Family fighting for right to keep father alive are told that signs he recognised them were simply reflex movements
A family pleading for the right to keep
a father in a persistent vegetative state alive were today told that what
they believed were signs he recognised them were simply reflex movements.
Just five weeks ago the 55-year-old, who can only be identified as L, suffered a third cardiac arrest which left him severely brain damaged, “awake but unaware”, with his chances of recovery “exceptionally remote”.
His wife and sons are fighting a Court of Protection application by Pennine Acute Hospitals NHS Trust to implement a do not resuscitate order, insisting that upon daily visits he had reacted by following them with his eyes and expressing emotion.
“We feel strongly that (L) is able to understand us, hear us and we believe he reacts,” his wife said in a statement, describing him previously as a "happy, loving person and a loving and caring father".
But today a consultant in intensive care, giving evidence, concurred with all the medics treating L, as well as the recorded electrical brain activity, that there were no signs he was aware. During a three-hour visit by the doctor, Mr L’s son had tried to prove his point in vain.
“One could explain it sympathetically and pragmatically on the basis they do want to believe that he is capable of recognising them and making some response,” said the doctor, adding that what they had seen were common reflex responses by a PVS patient.
In contrast he estimated that L had a five per cent chance of improving to a “minimally conscious” state but, if pushed to put a figure on it, only a 1 in 10,000 likelihood of making a meaningful recovery: “If there was clear evidence that L was capable of taking pleasure from his surroundings and from his family, of exercising some control over his environment and a general interpretation of his emotions was that he was happy with his condition then we would say he had made a meaningful recovery.
“(For L) I don’t see it at this point and I don’t foresee it.”
The family’s lawyers told the court that a "Do not resuscitate" (DNR) notice was placed in his notes without consulting them in contravention of the hospital trust's own policy.
L’s family insist that it is simply too soon to make the decision and, largely due to his strong Islamic faith, he would want to be resuscitated in the event of a life threatening event such as another cardiac arrest.
But the doctor said that, while taking the family’s views into consideration, a clinician had to judge what quality of life he would have if resuscitated, whether it would be characterised by “pleasure or discomfort and distress”.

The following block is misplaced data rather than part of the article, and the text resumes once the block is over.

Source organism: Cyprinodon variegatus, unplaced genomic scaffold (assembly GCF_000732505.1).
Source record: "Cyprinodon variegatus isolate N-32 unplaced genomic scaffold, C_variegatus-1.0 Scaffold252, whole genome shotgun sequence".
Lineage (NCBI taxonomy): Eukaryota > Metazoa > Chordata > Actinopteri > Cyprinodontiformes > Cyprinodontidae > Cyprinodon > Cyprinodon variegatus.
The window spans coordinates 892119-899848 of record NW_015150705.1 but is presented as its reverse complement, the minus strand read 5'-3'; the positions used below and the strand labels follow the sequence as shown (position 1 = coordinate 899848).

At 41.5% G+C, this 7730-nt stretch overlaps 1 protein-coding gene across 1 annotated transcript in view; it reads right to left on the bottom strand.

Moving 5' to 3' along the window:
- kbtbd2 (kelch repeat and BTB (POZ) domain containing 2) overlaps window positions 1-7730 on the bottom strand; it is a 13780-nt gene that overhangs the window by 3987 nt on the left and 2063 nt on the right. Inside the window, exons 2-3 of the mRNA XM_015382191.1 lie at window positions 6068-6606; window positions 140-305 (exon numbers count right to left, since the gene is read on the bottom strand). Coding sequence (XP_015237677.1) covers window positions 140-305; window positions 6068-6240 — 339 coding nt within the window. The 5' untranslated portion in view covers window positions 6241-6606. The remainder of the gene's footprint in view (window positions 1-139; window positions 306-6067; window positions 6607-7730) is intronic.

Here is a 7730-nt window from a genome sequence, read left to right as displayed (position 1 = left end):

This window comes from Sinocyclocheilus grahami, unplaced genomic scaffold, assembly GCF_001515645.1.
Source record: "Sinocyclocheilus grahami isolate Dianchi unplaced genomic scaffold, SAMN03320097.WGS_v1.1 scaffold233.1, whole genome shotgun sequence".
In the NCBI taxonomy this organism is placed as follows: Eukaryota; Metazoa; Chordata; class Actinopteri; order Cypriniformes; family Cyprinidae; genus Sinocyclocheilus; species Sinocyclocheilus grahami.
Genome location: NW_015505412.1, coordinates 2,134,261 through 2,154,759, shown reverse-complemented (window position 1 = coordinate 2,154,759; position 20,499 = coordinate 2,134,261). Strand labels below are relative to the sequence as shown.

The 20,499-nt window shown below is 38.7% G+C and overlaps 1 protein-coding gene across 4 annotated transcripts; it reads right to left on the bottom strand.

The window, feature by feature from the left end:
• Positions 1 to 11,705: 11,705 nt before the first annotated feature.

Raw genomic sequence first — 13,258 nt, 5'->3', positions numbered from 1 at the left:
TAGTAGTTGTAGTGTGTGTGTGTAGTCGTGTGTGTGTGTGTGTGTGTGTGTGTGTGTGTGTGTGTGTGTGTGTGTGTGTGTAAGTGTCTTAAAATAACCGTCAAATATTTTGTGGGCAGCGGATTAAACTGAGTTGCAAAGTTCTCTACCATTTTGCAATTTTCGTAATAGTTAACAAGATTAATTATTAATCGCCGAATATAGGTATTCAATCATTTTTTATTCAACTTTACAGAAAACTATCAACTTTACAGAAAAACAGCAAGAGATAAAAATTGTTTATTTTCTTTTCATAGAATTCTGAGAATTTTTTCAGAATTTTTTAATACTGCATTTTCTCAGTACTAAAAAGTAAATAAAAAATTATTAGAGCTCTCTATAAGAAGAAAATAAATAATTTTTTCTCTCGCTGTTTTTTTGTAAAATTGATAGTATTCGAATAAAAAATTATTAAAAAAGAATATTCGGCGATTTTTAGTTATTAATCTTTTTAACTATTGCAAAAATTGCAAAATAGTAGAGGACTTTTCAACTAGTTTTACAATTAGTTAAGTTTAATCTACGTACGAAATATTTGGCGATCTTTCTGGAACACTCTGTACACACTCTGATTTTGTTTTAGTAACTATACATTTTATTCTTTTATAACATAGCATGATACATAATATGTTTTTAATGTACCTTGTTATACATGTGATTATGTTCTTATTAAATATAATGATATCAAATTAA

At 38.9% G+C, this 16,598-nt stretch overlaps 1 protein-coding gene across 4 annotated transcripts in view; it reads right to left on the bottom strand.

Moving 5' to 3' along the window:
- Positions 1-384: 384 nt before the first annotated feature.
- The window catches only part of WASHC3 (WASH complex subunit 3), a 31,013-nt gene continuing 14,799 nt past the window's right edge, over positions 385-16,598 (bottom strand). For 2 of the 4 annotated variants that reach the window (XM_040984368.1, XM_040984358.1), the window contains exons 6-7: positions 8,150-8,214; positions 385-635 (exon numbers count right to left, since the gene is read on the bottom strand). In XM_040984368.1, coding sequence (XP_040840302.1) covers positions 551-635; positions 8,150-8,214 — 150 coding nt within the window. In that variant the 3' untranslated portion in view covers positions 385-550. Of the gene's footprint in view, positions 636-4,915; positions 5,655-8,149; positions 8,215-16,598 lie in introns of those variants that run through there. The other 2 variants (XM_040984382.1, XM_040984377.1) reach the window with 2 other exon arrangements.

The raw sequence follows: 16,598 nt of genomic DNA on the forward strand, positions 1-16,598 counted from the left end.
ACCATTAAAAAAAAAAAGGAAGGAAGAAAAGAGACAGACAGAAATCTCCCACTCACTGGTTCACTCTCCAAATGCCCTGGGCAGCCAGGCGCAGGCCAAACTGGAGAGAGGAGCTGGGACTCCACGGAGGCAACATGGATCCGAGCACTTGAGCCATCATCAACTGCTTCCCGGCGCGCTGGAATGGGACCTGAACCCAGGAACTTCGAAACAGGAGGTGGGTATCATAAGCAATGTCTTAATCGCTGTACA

- 1 Jeremy Clarkson 'sees no problem' with his racist language on Top Gear, says BBC
- 2 'Alien thigh bone' on Mars: Excitement from alien hunters at 'evidence' of extraterrestrial life
- 3 Richard Dawkins on babies with Down Syndrome: 'Abort it and try again – it would be immoral to bring it into the world'
- 4 London restaurant 34 creates champagne glass modelled on Kate Moss’ left breast
- 5 ALS ice bucket challenge co-founder Corey Griffin drowns, aged 27
'Alien thigh bone' on Mars: Excitement from alien hunters at 'evidence' of extraterrestrial life
Russell Brand opposes anti-Semitism after death threats: 'We must disavow all forms of prejudice that lead to exclusion and execution'
James Foley 'beheaded': Isis video shows militant with British accent 'execute US journalist' – as hunt begins for killer
ALS ice bucket challenge co-founder Corey Griffin drowns, aged 27
Microbial life found living on the exterior of the International Space Station, say reports
Richard Dawkins on babies with Down Syndrome: 'Abort it and try again – it would be immoral to bring it into the world'
Scottish independence: English people overwhelmingly want Scotland to stay in the UK
Isis threat: Cameron wants an alliance with Iran
Michael Brown shooting: Chaos erupts on the streets of Ferguson after autopsy shows teenager was shot six times – twice in the head
Bin bag full of cats' heads discovered near Manchester's Curry Mile
Disgusting, frustrating, but intriguing: how the country really feels about its politicians
£45000 per annum + pension,medical: Ashdown Group: A successful & reputable gl...
£40000 - £45000 per annum + pension, healthcare,25 days: Ashdown Group: An est...
£35000 per annum + £5k bonus, car: Ashdown Group: A successful business that h...
£40000 per annum: Ashdown Group: A large and well established business is look...